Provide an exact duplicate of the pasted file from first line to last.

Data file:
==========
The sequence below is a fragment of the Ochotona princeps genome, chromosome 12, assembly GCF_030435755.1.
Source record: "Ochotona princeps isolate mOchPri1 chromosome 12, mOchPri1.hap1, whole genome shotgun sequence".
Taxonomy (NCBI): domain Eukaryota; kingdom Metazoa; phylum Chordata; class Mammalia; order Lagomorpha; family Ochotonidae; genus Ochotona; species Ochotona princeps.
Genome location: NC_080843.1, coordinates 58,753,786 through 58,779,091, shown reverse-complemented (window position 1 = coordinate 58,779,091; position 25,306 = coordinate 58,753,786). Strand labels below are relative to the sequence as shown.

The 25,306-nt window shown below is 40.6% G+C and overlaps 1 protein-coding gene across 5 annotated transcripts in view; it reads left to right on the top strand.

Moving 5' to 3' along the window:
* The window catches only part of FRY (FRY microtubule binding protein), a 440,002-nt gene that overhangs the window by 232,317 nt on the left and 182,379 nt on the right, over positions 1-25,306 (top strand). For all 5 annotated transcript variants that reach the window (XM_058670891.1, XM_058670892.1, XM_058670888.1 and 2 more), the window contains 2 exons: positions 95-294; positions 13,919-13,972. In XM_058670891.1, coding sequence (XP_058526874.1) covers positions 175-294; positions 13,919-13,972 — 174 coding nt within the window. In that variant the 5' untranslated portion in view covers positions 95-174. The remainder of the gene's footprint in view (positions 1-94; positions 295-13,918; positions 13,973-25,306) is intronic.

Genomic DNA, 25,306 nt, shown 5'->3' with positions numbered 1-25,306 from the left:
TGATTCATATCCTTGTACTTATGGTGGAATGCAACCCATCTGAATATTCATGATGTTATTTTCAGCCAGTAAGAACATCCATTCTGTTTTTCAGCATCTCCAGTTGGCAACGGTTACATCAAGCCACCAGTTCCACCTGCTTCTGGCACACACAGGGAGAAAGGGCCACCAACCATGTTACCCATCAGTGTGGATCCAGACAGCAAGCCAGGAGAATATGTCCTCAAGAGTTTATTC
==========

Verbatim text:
The sequence below is a fragment of the Ochotona princeps genome, chromosome 12, assembly GCF_030435755.1.
Source record: "Ochotona princeps isolate mOchPri1 chromosome 12, mOchPri1.hap1, whole genome shotgun sequence".
Taxonomy (NCBI): domain Eukaryota; kingdom Metazoa; phylum Chordata; class Mammalia; order Lagomorpha; family Ochotonidae; genus Ochotona; species Ochotona princeps.
Genome location: NC_080843.1, coordinates 58,753,786 through 58,779,091, shown reverse-complemented (window position 1 = coordinate 58,779,091; position 25,306 = coordinate 58,753,786). Strand labels below are relative to the sequence as shown.

The 25,306-nt window shown below is 40.6% G+C and overlaps 1 protein-coding gene across 5 annotated transcripts in view; it reads left to right on the top strand.

Moving 5' to 3' along the window:
* The window catches only part of FRY (FRY microtubule binding protein), a 440,002-nt gene that overhangs the window by 232,317 nt on the left and 182,379 nt on the right, over positions 1-25,306 (top strand). For all 5 annotated transcript variants that reach the window (XM_058670891.1, XM_058670892.1, XM_058670888.1 and 2 more), the window contains 2 exons: positions 95-294; positions 13,919-13,972. In XM_058670891.1, coding sequence (XP_058526874.1) covers positions 175-294; positions 13,919-13,972 — 174 coding nt within the window. In that variant the 5' untranslated portion in view covers positions 95-174. The remainder of the gene's footprint in view (positions 1-94; positions 295-13,918; positions 13,973-25,306) is intronic.

Genomic DNA, 25,306 nt, shown 5'->3' with positions numbered 1-25,306 from the left:
TGATTCATATCCTTGTACTTATGGTGGAATGCAACCCATCTGAATATTCATGATGTTATTTTCAGCCAGTAAGAACATCCATTCTGTTTTTCAGCATCTCCAGTTGGCAACGGTTACATCAAGCCACCAGTTCCACCTGCTTCTGGCACACACAGGGAGAAAGGGCCACCAACCATGTTACCCATCAGTGTGGATCCAGACAGCAAGCCAGGAGAATATGTCCTCAAGAGTTTATTC